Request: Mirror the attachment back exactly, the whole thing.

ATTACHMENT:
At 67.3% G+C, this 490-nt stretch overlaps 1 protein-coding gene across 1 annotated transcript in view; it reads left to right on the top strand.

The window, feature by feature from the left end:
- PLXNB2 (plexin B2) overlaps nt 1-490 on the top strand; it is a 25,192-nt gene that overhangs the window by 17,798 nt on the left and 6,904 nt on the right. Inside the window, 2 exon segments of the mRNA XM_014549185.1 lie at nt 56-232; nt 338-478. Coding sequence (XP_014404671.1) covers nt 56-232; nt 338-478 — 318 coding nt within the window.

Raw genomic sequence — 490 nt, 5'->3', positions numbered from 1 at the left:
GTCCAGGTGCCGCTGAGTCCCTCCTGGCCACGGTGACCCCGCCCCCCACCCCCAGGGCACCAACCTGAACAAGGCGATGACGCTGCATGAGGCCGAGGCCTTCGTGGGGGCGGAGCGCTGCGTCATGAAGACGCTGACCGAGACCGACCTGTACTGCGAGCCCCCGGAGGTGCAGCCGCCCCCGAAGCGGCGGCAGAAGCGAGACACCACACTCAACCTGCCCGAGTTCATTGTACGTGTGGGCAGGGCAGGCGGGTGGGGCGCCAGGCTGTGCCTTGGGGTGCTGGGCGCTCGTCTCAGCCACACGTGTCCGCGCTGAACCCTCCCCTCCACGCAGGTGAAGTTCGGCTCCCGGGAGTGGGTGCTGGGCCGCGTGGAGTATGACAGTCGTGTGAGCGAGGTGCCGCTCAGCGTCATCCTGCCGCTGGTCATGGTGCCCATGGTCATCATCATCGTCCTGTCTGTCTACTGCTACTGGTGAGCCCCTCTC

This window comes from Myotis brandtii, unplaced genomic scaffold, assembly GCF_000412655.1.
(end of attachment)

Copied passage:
At 67.3% G+C, this 490-nt stretch overlaps 1 protein-coding gene across 1 annotated transcript in view; it reads left to right on the top strand.

The window, feature by feature from the left end:
- PLXNB2 (plexin B2) overlaps nt 1-490 on the top strand; it is a 25,192-nt gene that overhangs the window by 17,798 nt on the left and 6,904 nt on the right. Inside the window, 2 exon segments of the mRNA XM_014549185.1 lie at nt 56-232; nt 338-478. Coding sequence (XP_014404671.1) covers nt 56-232; nt 338-478 — 318 coding nt within the window.

Raw genomic sequence — 490 nt, 5'->3', positions numbered from 1 at the left:
GTCCAGGTGCCGCTGAGTCCCTCCTGGCCACGGTGACCCCGCCCCCCACCCCCAGGGCACCAACCTGAACAAGGCGATGACGCTGCATGAGGCCGAGGCCTTCGTGGGGGCGGAGCGCTGCGTCATGAAGACGCTGACCGAGACCGACCTGTACTGCGAGCCCCCGGAGGTGCAGCCGCCCCCGAAGCGGCGGCAGAAGCGAGACACCACACTCAACCTGCCCGAGTTCATTGTACGTGTGGGCAGGGCAGGCGGGTGGGGCGCCAGGCTGTGCCTTGGGGTGCTGGGCGCTCGTCTCAGCCACACGTGTCCGCGCTGAACCCTCCCCTCCACGCAGGTGAAGTTCGGCTCCCGGGAGTGGGTGCTGGGCCGCGTGGAGTATGACAGTCGTGTGAGCGAGGTGCCGCTCAGCGTCATCCTGCCGCTGGTCATGGTGCCCATGGTCATCATCATCGTCCTGTCTGTCTACTGCTACTGGTGAGCCCCTCTC

This window comes from Myotis brandtii, unplaced genomic scaffold, assembly GCF_000412655.1.